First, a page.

In the spring look for…

In the summer notice the…..

In the fall you will see…..

Smaller Gardens

Do you have a smaller space? Grow pollinator-friendly plants in containers. Plants are replanted each spring and vary by availability.

Cleome sp., Zinnia sp., Salvia guaranitica ‘Black & Blue’, Coleus sp., and Portulaca grandiflora in this container planting.

The Pollinators

Approximately 75% of 240,000 plant species world-wide rely on insects for reproduction. Over 80 food crops including fruits, vegetables, and nuts require insects for pollination. Important agricultural forage crops including alfalfa and clover need pollinators. In addition to food crops, we receive other commodities from pollinators such as fibers, oils, medicines, and other products. Butterflies, bees and other insects need a connected pathway for food and shelter during the summer season. Migratory species such as the monarch butterfly also benefit from connected pathways. Across the United States, rapid growth and development have significantly increased areas of hardscape and reduced habitat. While you stroll the garden, look for hummingbirds, native bees, honey bees, butterflies, and other beneficial insects.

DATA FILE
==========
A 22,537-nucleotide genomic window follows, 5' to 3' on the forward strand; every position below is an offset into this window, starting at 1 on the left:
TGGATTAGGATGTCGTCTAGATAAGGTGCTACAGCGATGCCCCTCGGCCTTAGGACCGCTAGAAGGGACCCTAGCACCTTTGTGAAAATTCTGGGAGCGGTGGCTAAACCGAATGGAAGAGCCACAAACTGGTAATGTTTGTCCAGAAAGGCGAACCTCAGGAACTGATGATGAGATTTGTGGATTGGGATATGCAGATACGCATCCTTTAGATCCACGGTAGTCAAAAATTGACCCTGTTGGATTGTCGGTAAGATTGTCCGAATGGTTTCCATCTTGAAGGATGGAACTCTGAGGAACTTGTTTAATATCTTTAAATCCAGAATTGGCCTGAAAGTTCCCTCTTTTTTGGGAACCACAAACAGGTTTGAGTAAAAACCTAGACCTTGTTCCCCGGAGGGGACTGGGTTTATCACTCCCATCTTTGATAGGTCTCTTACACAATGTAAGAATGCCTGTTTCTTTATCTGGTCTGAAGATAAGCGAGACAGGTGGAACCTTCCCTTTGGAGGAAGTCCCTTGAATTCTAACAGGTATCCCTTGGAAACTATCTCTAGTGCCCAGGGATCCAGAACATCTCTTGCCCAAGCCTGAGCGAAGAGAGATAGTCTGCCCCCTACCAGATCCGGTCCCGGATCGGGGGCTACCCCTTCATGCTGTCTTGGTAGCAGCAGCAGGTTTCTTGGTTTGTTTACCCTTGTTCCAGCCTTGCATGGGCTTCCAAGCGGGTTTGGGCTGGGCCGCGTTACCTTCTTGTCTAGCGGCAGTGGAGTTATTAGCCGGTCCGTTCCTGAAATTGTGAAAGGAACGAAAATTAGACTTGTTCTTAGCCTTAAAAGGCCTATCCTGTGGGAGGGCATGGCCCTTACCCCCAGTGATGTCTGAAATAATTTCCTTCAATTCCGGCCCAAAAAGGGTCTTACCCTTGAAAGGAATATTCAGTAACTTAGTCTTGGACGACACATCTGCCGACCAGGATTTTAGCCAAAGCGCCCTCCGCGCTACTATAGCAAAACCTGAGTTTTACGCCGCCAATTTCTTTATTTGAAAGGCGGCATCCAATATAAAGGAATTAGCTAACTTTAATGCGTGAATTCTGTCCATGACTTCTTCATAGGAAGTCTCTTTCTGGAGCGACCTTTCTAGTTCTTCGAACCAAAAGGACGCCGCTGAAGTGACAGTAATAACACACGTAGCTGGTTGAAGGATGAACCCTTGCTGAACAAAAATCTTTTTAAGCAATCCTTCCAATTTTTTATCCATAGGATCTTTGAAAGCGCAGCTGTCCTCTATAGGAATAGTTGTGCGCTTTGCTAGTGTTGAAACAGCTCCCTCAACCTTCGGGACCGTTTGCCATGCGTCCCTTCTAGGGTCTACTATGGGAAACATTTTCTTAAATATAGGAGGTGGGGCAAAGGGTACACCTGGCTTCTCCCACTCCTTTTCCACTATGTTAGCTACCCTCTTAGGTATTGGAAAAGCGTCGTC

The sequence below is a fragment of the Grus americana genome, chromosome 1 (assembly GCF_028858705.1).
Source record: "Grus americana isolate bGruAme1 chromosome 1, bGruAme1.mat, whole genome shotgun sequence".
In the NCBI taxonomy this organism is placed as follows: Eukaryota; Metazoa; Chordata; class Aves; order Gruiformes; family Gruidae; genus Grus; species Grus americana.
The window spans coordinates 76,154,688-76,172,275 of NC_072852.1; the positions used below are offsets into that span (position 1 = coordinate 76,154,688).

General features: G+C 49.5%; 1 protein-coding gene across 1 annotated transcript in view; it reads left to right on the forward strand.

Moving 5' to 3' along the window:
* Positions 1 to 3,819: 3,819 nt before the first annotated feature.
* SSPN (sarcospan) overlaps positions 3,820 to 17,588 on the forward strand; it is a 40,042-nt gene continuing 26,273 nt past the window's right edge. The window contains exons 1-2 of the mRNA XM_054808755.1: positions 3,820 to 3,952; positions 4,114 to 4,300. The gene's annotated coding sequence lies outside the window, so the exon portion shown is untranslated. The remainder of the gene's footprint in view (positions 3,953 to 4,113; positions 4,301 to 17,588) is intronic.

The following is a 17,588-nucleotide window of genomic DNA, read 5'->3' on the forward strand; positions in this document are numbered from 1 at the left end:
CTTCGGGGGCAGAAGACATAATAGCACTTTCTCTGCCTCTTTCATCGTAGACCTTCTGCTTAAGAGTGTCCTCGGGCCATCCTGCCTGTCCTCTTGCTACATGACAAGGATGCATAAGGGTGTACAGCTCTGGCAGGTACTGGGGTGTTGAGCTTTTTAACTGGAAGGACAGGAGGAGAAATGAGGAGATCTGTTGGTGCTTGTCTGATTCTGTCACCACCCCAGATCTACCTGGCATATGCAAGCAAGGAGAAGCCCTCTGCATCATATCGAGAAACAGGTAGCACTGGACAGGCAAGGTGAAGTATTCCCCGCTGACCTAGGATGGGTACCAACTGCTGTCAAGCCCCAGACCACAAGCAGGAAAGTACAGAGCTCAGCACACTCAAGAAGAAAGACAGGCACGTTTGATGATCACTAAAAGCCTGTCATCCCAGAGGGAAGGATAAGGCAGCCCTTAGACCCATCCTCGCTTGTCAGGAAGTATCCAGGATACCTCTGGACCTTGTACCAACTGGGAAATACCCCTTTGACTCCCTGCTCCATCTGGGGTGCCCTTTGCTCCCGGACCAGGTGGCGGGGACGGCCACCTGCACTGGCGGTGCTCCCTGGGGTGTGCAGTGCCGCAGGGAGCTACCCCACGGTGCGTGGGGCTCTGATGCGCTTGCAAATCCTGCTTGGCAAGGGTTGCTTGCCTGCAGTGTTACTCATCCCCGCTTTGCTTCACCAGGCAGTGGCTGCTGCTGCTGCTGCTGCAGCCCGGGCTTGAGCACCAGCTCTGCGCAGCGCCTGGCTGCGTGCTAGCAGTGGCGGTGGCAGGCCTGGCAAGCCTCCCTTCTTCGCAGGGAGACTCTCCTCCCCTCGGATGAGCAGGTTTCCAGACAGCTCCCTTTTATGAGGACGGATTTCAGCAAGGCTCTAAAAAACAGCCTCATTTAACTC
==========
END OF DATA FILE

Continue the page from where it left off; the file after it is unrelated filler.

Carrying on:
Native bees and honey bees are among the most efficient pollinators because they have hairs on their body that easily catch and hold pollen. Approximately 20,000 bee species exist worldwide. In Colorado, we have over 900 bee species. With the exception of the honey bee, all wild bees nest underground or in cavity tunnels. Wild bees are at risk for population decline. Honey bees are a non-native but a critical pollinator for agricultural crops. They are a managed species similar to livestock. Since they are managed, they are not at risk of going extinct for declining in population. The population of honey bees depends on the number of beekeepers in your area. Honey bees do face a variety of challenges including the varroa mite, a parasite the decreases hive health quickly. Read more about bees here.